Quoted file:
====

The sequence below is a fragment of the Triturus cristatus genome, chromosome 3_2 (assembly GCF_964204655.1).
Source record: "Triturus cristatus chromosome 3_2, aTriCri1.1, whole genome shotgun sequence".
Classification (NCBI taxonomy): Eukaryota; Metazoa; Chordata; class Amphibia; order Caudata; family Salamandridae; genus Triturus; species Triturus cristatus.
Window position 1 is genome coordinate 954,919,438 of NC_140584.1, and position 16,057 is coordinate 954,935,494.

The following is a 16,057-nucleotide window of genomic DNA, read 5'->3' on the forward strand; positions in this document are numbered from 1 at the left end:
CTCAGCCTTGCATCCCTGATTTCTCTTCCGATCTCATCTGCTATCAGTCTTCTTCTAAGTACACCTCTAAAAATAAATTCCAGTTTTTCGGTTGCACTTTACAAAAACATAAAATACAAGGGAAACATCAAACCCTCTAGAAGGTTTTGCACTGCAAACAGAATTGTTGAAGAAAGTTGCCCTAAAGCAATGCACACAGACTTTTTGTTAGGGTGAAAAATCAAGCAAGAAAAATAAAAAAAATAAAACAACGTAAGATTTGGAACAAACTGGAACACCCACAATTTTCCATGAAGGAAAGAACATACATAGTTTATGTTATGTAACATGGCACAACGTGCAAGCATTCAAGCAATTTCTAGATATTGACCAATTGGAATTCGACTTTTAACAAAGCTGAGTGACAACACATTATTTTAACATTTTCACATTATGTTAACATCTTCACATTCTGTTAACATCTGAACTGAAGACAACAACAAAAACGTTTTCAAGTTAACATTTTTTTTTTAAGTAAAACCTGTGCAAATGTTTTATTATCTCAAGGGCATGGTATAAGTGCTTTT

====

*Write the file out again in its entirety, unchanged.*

The sequence below is a fragment of the Triturus cristatus genome, chromosome 3_2 (assembly GCF_964204655.1).
Source record: "Triturus cristatus chromosome 3_2, aTriCri1.1, whole genome shotgun sequence".
Classification (NCBI taxonomy): Eukaryota; Metazoa; Chordata; class Amphibia; order Caudata; family Salamandridae; genus Triturus; species Triturus cristatus.
Window position 1 is genome coordinate 954,919,438 of NC_140584.1, and position 16,057 is coordinate 954,935,494.

The following is a 16,057-nucleotide window of genomic DNA, read 5'->3' on the forward strand; positions in this document are numbered from 1 at the left end:
CTCAGCCTTGCATCCCTGATTTCTCTTCCGATCTCATCTGCTATCAGTCTTCTTCTAAGTACACCTCTAAAAATAAATTCCAGTTTTTCGGTTGCACTTTACAAAAACATAAAATACAAGGGAAACATCAAACCCTCTAGAAGGTTTTGCACTGCAAACAGAATTGTTGAAGAAAGTTGCCCTAAAGCAATGCACACAGACTTTTTGTTAGGGTGAAAAATCAAGCAAGAAAAATAAAAAAAATAAAACAACGTAAGATTTGGAACAAACTGGAACACCCACAATTTTCCATGAAGGAAAGAACATACATAGTTTATGTTATGTAACATGGCACAACGTGCAAGCATTCAAGCAATTTCTAGATATTGACCAATTGGAATTCGACTTTTAACAAAGCTGAGTGACAACACATTATTTTAACATTTTCACATTATGTTAACATCTTCACATTCTGTTAACATCTGAACTGAAGACAACAACAAAAACGTTTTCAAGTTAACATTTTTTTTTTAAGTAAAACCTGTGCAAATGTTTTATTATCTCAAGGGCATGGTATAAGTGCTTTT